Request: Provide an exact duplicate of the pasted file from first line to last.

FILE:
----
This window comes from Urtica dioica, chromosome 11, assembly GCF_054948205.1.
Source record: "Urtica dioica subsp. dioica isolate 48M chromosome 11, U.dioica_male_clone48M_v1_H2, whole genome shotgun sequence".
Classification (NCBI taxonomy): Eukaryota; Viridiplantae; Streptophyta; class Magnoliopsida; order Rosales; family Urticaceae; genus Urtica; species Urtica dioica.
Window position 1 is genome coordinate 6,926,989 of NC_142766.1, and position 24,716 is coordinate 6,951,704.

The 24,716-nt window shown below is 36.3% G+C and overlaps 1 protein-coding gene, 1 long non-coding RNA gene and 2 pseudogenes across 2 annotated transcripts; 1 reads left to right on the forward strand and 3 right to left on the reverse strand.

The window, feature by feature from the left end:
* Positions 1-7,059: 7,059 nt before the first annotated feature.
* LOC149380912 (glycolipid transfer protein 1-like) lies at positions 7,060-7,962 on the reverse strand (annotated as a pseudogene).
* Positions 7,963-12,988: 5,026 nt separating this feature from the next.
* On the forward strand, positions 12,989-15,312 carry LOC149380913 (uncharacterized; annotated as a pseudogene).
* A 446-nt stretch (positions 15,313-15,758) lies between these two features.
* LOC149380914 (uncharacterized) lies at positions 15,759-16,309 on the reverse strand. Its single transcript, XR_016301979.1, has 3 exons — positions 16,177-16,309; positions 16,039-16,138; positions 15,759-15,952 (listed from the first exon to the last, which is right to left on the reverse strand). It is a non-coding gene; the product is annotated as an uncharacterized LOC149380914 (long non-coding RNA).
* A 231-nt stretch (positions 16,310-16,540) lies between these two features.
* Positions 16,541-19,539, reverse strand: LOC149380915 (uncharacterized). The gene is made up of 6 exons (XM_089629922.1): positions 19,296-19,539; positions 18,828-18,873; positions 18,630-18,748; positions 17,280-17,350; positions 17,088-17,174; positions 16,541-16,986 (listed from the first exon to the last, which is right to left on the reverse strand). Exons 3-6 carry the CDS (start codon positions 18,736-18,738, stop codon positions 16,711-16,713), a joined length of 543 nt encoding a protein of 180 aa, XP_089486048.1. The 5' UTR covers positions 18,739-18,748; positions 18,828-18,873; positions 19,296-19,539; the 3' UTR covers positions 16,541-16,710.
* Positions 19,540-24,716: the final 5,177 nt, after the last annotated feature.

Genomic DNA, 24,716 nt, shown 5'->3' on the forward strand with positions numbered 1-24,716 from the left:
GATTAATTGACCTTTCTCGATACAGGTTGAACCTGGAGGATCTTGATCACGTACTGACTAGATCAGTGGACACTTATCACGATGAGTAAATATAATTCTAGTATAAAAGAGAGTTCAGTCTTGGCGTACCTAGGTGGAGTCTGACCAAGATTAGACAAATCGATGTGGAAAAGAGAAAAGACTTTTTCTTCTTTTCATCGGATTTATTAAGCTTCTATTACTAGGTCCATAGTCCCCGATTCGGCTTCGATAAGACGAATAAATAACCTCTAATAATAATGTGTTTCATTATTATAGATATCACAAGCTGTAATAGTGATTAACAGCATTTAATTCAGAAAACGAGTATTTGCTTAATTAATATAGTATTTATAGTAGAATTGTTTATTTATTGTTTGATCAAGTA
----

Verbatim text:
This window comes from Urtica dioica, chromosome 11, assembly GCF_054948205.1.
Source record: "Urtica dioica subsp. dioica isolate 48M chromosome 11, U.dioica_male_clone48M_v1_H2, whole genome shotgun sequence".
Classification (NCBI taxonomy): Eukaryota; Viridiplantae; Streptophyta; class Magnoliopsida; order Rosales; family Urticaceae; genus Urtica; species Urtica dioica.
Window position 1 is genome coordinate 6,926,989 of NC_142766.1, and position 24,716 is coordinate 6,951,704.

The 24,716-nt window shown below is 36.3% G+C and overlaps 1 protein-coding gene, 1 long non-coding RNA gene and 2 pseudogenes across 2 annotated transcripts; 1 reads left to right on the forward strand and 3 right to left on the reverse strand.

The window, feature by feature from the left end:
* Positions 1-7,059: 7,059 nt before the first annotated feature.
* LOC149380912 (glycolipid transfer protein 1-like) lies at positions 7,060-7,962 on the reverse strand (annotated as a pseudogene).
* Positions 7,963-12,988: 5,026 nt separating this feature from the next.
* On the forward strand, positions 12,989-15,312 carry LOC149380913 (uncharacterized; annotated as a pseudogene).
* A 446-nt stretch (positions 15,313-15,758) lies between these two features.
* LOC149380914 (uncharacterized) lies at positions 15,759-16,309 on the reverse strand. Its single transcript, XR_016301979.1, has 3 exons — positions 16,177-16,309; positions 16,039-16,138; positions 15,759-15,952 (listed from the first exon to the last, which is right to left on the reverse strand). It is a non-coding gene; the product is annotated as an uncharacterized LOC149380914 (long non-coding RNA).
* A 231-nt stretch (positions 16,310-16,540) lies between these two features.
* Positions 16,541-19,539, reverse strand: LOC149380915 (uncharacterized). The gene is made up of 6 exons (XM_089629922.1): positions 19,296-19,539; positions 18,828-18,873; positions 18,630-18,748; positions 17,280-17,350; positions 17,088-17,174; positions 16,541-16,986 (listed from the first exon to the last, which is right to left on the reverse strand). Exons 3-6 carry the CDS (start codon positions 18,736-18,738, stop codon positions 16,711-16,713), a joined length of 543 nt encoding a protein of 180 aa, XP_089486048.1. The 5' UTR covers positions 18,739-18,748; positions 18,828-18,873; positions 19,296-19,539; the 3' UTR covers positions 16,541-16,710.
* Positions 19,540-24,716: the final 5,177 nt, after the last annotated feature.

Genomic DNA, 24,716 nt, shown 5'->3' on the forward strand with positions numbered 1-24,716 from the left:
GATTAATTGACCTTTCTCGATACAGGTTGAACCTGGAGGATCTTGATCACGTACTGACTAGATCAGTGGACACTTATCACGATGAGTAAATATAATTCTAGTATAAAAGAGAGTTCAGTCTTGGCGTACCTAGGTGGAGTCTGACCAAGATTAGACAAATCGATGTGGAAAAGAGAAAAGACTTTTTCTTCTTTTCATCGGATTTATTAAGCTTCTATTACTAGGTCCATAGTCCCCGATTCGGCTTCGATAAGACGAATAAATAACCTCTAATAATAATGTGTTTCATTATTATAGATATCACAAGCTGTAATAGTGATTAACAGCATTTAATTCAGAAAACGAGTATTTGCTTAATTAATATAGTATTTATAGTAGAATTGTTTATTTATTGTTTGATCAAGTA